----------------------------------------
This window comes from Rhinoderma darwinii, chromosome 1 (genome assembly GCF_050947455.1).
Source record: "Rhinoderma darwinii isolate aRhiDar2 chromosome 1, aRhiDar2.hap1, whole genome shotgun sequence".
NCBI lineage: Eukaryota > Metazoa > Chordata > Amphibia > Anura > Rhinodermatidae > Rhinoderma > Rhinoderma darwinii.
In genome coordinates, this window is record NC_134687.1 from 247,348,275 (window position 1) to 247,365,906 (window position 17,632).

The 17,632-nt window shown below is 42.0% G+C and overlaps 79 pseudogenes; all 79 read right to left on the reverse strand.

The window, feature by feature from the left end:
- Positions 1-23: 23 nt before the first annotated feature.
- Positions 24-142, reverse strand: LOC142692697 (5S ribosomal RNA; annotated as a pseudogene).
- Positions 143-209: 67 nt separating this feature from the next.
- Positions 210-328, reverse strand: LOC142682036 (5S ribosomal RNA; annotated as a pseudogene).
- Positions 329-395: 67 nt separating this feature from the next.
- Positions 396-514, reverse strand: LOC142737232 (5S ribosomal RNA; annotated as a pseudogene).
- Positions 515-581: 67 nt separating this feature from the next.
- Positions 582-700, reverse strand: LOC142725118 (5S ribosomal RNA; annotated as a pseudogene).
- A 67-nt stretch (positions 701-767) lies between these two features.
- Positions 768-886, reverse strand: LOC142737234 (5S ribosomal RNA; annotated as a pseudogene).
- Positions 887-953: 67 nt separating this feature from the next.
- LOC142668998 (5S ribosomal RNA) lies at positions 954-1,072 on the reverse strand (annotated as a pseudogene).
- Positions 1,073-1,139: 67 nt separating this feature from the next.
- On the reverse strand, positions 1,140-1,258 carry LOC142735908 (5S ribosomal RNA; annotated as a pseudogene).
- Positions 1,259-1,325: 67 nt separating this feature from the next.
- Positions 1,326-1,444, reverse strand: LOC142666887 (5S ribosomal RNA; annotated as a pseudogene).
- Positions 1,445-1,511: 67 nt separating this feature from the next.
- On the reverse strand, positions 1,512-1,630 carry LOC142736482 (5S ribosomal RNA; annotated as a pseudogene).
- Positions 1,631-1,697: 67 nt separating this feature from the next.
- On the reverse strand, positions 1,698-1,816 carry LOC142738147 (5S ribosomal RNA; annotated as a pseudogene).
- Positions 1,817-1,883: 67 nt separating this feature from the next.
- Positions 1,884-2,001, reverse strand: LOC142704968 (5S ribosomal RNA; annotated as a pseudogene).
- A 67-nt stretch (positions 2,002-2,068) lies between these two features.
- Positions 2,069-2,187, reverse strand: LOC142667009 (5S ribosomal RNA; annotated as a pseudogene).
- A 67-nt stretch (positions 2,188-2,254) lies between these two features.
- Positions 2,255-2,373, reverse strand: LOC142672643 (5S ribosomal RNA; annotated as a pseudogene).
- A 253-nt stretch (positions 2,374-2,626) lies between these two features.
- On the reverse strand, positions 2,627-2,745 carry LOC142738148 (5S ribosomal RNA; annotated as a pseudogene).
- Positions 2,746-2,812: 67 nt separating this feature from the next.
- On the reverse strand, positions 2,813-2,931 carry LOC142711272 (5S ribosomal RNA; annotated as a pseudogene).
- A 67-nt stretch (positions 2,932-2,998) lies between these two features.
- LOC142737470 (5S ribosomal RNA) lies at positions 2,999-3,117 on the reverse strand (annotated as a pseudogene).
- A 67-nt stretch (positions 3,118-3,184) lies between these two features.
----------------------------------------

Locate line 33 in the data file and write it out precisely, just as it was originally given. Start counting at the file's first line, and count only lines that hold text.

- A 253-nt stretch (positions 2,374-2,626) lies between these two features.